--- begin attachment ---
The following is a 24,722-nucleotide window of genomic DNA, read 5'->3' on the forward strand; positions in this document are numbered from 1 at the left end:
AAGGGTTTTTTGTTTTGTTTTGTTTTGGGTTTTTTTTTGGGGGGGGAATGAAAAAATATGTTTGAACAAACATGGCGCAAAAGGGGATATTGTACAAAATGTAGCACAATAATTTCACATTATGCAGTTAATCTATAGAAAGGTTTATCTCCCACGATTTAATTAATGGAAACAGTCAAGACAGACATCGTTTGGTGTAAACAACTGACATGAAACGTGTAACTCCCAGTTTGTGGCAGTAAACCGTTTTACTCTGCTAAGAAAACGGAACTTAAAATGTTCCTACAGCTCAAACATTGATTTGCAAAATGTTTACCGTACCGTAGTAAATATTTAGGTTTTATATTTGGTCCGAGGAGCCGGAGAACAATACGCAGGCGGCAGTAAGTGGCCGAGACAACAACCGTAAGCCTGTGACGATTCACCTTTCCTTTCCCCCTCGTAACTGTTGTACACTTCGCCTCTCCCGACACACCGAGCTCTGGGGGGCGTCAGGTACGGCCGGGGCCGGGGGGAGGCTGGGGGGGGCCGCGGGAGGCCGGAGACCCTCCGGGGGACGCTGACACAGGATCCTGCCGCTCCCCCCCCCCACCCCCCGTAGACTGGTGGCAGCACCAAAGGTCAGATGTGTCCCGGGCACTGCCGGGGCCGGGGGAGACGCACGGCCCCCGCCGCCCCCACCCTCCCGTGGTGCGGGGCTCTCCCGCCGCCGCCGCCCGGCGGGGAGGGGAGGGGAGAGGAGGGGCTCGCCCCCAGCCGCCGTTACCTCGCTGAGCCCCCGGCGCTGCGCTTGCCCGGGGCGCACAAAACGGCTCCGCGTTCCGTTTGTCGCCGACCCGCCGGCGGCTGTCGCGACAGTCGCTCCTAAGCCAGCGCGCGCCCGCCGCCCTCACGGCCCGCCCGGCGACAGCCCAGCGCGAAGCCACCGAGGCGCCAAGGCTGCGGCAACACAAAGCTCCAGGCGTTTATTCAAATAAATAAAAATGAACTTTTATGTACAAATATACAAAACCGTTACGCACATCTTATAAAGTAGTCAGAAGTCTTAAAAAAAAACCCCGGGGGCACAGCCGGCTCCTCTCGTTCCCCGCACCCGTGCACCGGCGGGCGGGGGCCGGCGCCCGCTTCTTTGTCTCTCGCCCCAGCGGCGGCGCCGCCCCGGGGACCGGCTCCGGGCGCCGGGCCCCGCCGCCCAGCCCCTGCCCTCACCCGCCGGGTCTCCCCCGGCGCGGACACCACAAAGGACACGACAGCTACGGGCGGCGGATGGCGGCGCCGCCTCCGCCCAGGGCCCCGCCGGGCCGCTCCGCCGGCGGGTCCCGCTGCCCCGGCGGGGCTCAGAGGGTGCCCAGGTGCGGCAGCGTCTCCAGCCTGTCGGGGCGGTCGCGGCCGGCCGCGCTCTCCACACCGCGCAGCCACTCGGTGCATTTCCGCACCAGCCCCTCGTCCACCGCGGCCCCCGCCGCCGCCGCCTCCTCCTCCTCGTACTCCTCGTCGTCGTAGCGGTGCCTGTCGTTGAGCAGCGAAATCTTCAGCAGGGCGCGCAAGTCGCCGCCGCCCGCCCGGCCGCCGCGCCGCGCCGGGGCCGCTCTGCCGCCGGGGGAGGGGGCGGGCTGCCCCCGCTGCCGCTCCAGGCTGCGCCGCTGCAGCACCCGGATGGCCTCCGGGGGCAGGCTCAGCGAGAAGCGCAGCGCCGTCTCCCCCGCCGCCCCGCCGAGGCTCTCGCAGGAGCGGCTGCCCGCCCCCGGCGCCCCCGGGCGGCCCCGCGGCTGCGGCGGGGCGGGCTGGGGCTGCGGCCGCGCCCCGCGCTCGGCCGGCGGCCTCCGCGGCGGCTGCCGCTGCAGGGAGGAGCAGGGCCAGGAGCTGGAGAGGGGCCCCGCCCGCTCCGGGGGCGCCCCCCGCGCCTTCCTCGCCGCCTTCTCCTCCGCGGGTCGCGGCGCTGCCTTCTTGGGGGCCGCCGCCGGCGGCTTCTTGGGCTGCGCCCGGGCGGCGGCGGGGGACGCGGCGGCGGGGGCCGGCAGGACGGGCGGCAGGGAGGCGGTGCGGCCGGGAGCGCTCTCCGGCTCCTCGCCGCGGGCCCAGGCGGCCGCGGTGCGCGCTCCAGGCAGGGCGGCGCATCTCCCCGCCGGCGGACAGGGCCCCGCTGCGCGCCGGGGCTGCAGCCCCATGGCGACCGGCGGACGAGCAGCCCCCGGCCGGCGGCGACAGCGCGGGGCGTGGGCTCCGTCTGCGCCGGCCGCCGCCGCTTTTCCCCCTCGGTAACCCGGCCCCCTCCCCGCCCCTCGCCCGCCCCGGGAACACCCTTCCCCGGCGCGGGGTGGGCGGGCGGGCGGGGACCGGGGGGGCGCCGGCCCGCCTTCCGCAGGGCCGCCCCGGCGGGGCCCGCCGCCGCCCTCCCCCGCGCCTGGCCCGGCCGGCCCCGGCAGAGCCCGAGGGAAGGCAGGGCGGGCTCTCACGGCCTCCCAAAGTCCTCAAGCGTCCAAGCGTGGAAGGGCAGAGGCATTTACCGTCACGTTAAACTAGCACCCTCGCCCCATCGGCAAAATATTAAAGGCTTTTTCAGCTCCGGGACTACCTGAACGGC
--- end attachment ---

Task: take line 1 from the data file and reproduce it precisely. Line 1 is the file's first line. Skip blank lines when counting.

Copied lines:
The following is a 24,722-nucleotide window of genomic DNA, read 5'->3' on the forward strand; positions in this document are numbered from 1 at the left end: